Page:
Latin America & Caribbean

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End the Embargo Now

by William Ratliff, Roger Fontainevia Hoover Digest
Sunday, July 30, 2000

Who is the biggest beneficiary of the U.S. embargo against Cuba? Hint: His first name is Fidel. Hoover fellow William Ratliff and Roger Fontaine explain why the time has come to bring the embargo to an end.

A Strategic Flip-Flop in the Caribbean

by William Ratliffvia Analysis
Wednesday, March 1, 2000

For almost three decades the U.S. embargo of Cuba was part of America's cold war strategy against the Soviet bloc. It should have been lifted after that ‘‘war’’ ended since Castro ceased to threaten the United States and its neighbors and adopted the standard rules of international behavior. But inertia, a powerful Cuban American lobby, and misguided politicians set new demands: democracy, improved human rights, and economic reform. When Castro demurred we tightened the sanctions in 1992 and again in 1996 with the Helms-Burton Law. The United States has never committed the resources necessary to overthrow Castro, however, and the pressures we have applied have utterly failed to advance the three objectives. Worse yet, in the post–cold war world the policy and political outlook that sustain it have become a strategic liability. They promote conflict, both within Cuba—where a crisis might draw in the U.S. military—and abroad, as occurred in 1999–2000 after the arrival in Florida of the rafter boy, Elián González. They allow pressure groups to stand in the way of the policy-making process of the U.S. government. For example, the lobby manipulated wishy-washy politicians in 1998–1999 and got the president to turn down a widely supported proposal for a bipartisan commission to conduct the first comprehensive evaluation of the policy in four decades. Finally, the imperialistic Helms-Burton Law alienates allies worldwide and will poison relations between the United States and Cuba for decades to come. Castro will benefit no matter what we do, but on balance he gains more if we maintain the sanctions because they provide a scapegoat for his own repression and economic failures even as they enable him to maintain his cherished global image as the ‘‘scourge of U.S. imperialism.’’ Castro can wage a worldwide campaign against the embargo to bolster his image knowing Washington is too inflexible to change it. Indeed, whenever Washington has lightened up, Castro has tightened up and effectively prevented further improvement. Lifting sanctions need not mean establishing friendly relations with Castro—which he would reject in any event—or supporting his efforts to get international aid without meeting standard requirements. The ultimate responsibility for maintaining this antiquated and potentially dangerous policy falls on politicians who either do not understand the need for, or for political reasons are afraid to support, a new policy to benefit both Americans and Cubans in the post–cold war world.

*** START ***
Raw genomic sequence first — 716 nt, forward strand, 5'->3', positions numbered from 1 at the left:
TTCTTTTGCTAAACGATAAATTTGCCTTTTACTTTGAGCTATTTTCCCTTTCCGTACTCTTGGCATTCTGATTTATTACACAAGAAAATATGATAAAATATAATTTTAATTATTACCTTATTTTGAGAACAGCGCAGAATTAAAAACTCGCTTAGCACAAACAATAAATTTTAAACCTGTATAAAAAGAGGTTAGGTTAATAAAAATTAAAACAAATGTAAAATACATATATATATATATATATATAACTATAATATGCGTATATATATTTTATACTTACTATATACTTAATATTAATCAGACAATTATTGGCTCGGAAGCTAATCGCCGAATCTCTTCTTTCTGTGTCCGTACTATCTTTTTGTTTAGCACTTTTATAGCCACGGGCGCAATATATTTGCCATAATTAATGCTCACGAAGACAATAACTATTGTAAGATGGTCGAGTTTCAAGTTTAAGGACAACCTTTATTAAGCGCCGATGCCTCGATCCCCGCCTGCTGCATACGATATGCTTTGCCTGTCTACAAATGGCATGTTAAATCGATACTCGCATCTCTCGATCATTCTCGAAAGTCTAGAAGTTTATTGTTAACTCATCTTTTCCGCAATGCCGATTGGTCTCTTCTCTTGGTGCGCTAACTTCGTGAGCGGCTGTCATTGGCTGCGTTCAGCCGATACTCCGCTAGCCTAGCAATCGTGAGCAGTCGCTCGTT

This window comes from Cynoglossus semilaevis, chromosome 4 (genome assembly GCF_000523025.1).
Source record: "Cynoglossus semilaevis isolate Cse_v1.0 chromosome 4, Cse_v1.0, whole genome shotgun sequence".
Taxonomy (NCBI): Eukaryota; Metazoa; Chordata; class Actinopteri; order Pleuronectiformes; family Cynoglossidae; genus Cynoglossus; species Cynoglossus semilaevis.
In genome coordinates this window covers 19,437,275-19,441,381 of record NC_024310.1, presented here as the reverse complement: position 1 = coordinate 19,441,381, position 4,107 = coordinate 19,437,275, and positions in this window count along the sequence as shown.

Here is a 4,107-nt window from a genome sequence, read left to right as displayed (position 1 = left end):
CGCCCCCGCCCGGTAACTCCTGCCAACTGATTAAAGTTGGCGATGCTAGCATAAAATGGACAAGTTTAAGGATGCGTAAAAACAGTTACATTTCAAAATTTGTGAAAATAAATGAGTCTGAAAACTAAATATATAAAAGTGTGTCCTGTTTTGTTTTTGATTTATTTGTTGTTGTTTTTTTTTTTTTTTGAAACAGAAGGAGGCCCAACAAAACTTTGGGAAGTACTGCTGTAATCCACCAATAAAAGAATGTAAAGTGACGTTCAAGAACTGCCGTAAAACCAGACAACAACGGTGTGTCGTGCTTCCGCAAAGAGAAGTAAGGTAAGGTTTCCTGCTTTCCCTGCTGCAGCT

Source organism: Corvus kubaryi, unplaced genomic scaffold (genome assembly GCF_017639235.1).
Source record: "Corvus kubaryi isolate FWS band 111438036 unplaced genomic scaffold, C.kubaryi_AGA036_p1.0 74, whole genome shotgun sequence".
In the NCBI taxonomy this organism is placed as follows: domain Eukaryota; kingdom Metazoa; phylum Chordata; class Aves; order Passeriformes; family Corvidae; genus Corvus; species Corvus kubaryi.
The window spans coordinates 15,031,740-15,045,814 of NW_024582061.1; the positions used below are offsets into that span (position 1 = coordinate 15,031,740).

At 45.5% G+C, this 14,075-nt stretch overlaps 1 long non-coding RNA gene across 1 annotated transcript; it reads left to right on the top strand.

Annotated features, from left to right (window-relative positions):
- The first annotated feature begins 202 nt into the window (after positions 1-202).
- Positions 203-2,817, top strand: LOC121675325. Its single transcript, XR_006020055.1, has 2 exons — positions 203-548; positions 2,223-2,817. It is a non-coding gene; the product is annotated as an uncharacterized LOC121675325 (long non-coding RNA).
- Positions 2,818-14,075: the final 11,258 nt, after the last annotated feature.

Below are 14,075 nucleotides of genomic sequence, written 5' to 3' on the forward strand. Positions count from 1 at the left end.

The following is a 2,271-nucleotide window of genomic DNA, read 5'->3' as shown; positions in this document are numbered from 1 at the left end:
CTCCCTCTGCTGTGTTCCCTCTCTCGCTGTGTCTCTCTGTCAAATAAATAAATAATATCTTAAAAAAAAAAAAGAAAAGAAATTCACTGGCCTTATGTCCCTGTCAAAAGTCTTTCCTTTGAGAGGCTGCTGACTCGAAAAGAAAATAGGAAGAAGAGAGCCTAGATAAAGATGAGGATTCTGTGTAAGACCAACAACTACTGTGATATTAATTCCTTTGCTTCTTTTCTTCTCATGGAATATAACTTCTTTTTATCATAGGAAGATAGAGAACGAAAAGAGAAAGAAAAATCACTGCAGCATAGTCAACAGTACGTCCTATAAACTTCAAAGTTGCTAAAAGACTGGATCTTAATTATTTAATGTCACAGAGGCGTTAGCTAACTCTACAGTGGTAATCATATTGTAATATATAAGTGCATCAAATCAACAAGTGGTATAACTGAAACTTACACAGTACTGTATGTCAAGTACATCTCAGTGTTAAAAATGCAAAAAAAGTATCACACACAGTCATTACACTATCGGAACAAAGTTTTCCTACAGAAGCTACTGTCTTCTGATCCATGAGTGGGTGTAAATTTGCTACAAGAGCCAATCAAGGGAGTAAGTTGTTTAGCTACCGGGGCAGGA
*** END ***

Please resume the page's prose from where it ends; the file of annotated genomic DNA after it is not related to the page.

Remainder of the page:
Neglecting Latin America

by Timothy Charles Brownvia Hoover Digest
Sunday, January 30, 2000

Latin America matters more and more to our own interests. So why does our government all but ignore it? By Hoover fellow Timothy Charles Brown.

Flying Down to Rio

by Robert J. Barrovia Hoover Digest
Saturday, October 30, 1999

Recently Hoover fellow Robert J. Barro traveled to Brazil to assess the country’s economic policies. He was not impressed.

From Seattle to Santiago, Let the Dollar Reign

by Robert J. Barrovia Hoover Digest
Friday, July 30, 1999

Hoover fellow Robert J. Barro endorses a plan that could bring much-needed economic stability to Central and South America. ¡Viva greenbacks!

New Thoughts about Fidel

by William Ratliffvia Hoover Digest
Saturday, January 30, 1999

Three former secretaries of state, including Hoover fellow George P. Shultz, recently called for a commission to rethink American policy toward Cuba. Hoover fellow William Ratliff greets the idea with three cheers—and a first order of business: lifting the embargo.

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The High Cost of Castro

by Peter Brimelowvia Hoover Digest
Thursday, July 30, 1998

How much have Fidel Castro’s economic policies cost the people of Cuba? Hoover media fellow Peter Brimelow reviews the numbers. It might be time to offer the world’s worst manager a golden handshake to retire to Spain.

Another Country

by Michael Baronevia Hoover Digest
Thursday, July 30, 1998

Hoover media fellow Michael Barone first visited Argentina a dozen years ago. When he returned recently, he discovered that he was in another country—one that free markets had transformed.